An economic recovery in Asia will likely be delayed until 2013, the latest batch of manufacturing surveys around the region suggest, with economists warning that any rebound remains dependent on Asia’s growth engine, China, picking up momentum.
Data on Monday showed remained in contractionary territory for a second consecutive month in September, while manufacturing activity in regional peers, including export-focused Taiwan, and Indonesia pointed to a slowdown.
The HSBC Taiwan purchasing managers index (PMI) fell to its lowest level in ten months in September at 45.6, while Indonesia’s PMI weakened to 50.5 last month from 51.6 in August. A PMI reading above 50 indicates expansion, while a number below 50 implies a contraction.
Separately, exports out of Indonesia fell by a higher-than-expected 24.3 percent in August from a year earlier – reflecting weakening demand out of mainland China and the West.
“There are few signs yet that stabilization has set in, with fourth quarter data likely to show a further slide in activity,” Frederic Neumann, co-head of Asian economic research at HSBC told CNBC.
“This is the most challenging stretch for Asia's manufacturers since the slump caused by the Global Financial Crisis,” he added.
China - a major source of external demand for other countries in Asia - was widely forecast by economists to stage a turnaround in the second or third quarter of this year; however this has failed to materialize.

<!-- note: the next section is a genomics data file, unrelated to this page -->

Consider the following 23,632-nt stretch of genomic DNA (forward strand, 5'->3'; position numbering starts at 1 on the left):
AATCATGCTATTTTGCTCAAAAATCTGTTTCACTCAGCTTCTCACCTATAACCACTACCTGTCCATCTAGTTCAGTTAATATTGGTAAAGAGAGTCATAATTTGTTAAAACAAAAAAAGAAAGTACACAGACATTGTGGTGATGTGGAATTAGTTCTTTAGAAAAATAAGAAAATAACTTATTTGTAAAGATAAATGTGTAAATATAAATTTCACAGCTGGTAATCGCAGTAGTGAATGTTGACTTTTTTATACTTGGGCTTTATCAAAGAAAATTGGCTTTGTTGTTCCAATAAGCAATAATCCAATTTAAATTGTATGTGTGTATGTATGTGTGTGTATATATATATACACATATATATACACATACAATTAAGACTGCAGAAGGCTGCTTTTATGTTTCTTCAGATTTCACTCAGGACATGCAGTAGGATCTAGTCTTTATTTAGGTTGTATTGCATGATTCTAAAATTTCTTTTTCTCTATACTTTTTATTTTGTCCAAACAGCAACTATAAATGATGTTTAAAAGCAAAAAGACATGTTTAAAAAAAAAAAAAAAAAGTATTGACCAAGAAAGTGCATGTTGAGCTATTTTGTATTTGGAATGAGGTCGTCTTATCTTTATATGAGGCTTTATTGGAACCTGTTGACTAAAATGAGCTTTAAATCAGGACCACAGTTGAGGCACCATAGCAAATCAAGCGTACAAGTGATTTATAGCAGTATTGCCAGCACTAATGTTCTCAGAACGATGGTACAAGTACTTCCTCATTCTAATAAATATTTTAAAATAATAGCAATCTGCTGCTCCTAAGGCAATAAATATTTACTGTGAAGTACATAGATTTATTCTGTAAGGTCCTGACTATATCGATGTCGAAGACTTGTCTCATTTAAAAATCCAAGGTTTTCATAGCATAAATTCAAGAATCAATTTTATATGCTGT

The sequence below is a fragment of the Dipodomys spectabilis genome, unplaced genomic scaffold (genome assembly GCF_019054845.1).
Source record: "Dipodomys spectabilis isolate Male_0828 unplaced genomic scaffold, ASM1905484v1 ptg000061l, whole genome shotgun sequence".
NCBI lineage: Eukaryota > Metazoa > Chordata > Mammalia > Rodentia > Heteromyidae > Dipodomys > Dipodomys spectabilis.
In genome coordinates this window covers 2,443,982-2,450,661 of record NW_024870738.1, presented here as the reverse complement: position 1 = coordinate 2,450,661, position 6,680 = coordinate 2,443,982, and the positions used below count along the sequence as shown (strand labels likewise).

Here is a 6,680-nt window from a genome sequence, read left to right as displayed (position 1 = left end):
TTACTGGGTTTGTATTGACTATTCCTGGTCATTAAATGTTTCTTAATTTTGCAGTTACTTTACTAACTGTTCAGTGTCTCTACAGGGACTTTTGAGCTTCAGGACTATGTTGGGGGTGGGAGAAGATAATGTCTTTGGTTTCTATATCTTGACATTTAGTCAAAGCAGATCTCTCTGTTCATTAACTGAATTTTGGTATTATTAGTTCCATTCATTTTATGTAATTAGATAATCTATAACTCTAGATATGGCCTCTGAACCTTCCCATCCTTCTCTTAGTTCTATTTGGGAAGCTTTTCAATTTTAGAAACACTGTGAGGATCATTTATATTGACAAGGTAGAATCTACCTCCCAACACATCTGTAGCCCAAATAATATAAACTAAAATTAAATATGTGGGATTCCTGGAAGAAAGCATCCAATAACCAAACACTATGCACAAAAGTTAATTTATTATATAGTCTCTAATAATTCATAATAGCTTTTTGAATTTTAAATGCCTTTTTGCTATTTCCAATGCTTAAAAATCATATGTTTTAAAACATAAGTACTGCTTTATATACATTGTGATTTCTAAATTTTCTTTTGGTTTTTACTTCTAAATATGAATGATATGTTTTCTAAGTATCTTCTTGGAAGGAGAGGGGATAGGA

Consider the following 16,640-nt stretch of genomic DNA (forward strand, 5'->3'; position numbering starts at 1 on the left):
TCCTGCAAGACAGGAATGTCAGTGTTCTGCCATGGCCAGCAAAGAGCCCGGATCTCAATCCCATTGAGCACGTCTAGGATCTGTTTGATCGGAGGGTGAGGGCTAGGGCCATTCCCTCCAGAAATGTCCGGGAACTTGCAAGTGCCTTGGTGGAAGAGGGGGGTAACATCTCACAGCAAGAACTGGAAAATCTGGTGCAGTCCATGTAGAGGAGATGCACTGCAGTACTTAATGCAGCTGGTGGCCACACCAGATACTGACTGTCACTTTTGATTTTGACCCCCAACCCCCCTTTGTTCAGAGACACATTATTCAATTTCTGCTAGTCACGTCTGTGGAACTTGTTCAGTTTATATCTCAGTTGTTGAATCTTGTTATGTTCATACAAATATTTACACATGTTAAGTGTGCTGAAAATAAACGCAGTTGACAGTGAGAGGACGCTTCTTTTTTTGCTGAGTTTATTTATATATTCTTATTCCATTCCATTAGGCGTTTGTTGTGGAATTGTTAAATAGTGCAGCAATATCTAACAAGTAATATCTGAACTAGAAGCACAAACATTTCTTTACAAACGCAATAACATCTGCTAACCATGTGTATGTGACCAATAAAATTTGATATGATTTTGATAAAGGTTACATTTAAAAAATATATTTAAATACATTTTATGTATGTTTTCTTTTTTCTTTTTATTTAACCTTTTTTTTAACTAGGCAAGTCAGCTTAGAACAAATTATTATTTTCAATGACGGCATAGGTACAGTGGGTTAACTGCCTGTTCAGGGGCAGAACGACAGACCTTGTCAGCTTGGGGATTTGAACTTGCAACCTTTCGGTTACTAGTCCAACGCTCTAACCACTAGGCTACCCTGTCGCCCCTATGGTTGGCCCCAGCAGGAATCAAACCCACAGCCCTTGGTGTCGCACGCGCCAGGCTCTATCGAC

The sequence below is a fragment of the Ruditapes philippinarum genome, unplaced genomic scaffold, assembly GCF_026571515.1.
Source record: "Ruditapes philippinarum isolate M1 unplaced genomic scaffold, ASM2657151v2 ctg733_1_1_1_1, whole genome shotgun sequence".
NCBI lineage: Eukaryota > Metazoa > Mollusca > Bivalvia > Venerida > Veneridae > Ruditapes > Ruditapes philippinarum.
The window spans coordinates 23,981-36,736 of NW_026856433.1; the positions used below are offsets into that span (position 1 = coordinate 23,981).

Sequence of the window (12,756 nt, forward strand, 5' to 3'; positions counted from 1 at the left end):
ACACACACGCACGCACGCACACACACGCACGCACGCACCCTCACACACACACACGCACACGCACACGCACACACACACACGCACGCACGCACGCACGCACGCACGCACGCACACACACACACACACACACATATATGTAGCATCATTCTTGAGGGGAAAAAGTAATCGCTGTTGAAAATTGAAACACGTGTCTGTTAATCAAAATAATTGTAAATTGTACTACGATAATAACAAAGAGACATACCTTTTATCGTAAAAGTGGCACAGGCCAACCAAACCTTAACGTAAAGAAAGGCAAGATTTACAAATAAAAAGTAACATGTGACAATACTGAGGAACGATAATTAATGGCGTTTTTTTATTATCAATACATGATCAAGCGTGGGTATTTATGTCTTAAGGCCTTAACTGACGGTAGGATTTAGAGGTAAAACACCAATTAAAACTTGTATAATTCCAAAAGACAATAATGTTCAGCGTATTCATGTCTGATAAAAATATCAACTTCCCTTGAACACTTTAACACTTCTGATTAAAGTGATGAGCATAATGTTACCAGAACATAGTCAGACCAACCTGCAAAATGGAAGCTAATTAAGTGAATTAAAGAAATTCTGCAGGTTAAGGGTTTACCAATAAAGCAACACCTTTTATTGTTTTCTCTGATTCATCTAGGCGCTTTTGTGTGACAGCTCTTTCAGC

Vishnu Varathan, market economist at Mizuho Corporate Bank, who had expected such a scenario to play out, says those predictions appear to have been overly optimistic, forecasting the mainland economy to bottom late in 2012.
“Signs of sustainable recovery in Asia may only appear in 2013… Asia doesn’t escape what happens in China,” he said.
After unveiling over $150 billion in infrastructure spending last month, experts say China is unlikely to unveil further stimulus measures until after the Communist party holds its congress on November 8, an event that is particularly significant this year because it will mark a once-in-a-decade leadership change.
Neumann said policymakers in China need to step up measures to boost the economy in the coming months to “prevent the ship from capsizing.”
“Once China fires up again early next year, bolstered by the confidence of the incoming leadership, the region will quickly feel the lift. Until then, however, patience is needed,” he added.
India: A Bright Spot
In contrast to rest of the region, the manufacturing sector in India, Asia’s third largest economy, shows signs of stabilization.
HSBC's India manufacturing PMI, also released on Monday, stood at 52.8 in September, unchanged from the previous month. The index remained above the 50 line the divides contraction from expansion, while the survey also showed output growth picked up and total new orders edged higher.
“India’s manufacturing sector has been stabilizing. The recent policy reforms have raised hopes of a gradual recovery during the second half of 2012 or 2013,” Leif Eskesen, chief economist for India and ASEAN at HSBC said.
The Indian government last month announced a slew of long over-due measures to boost investment and prop up the weak rupee. The reforms included allowing foreign direct investment in broadcast, multi-brand retail and aviation and partial privatization of four state-run industries.
By CNBC’s Ansuya Harjani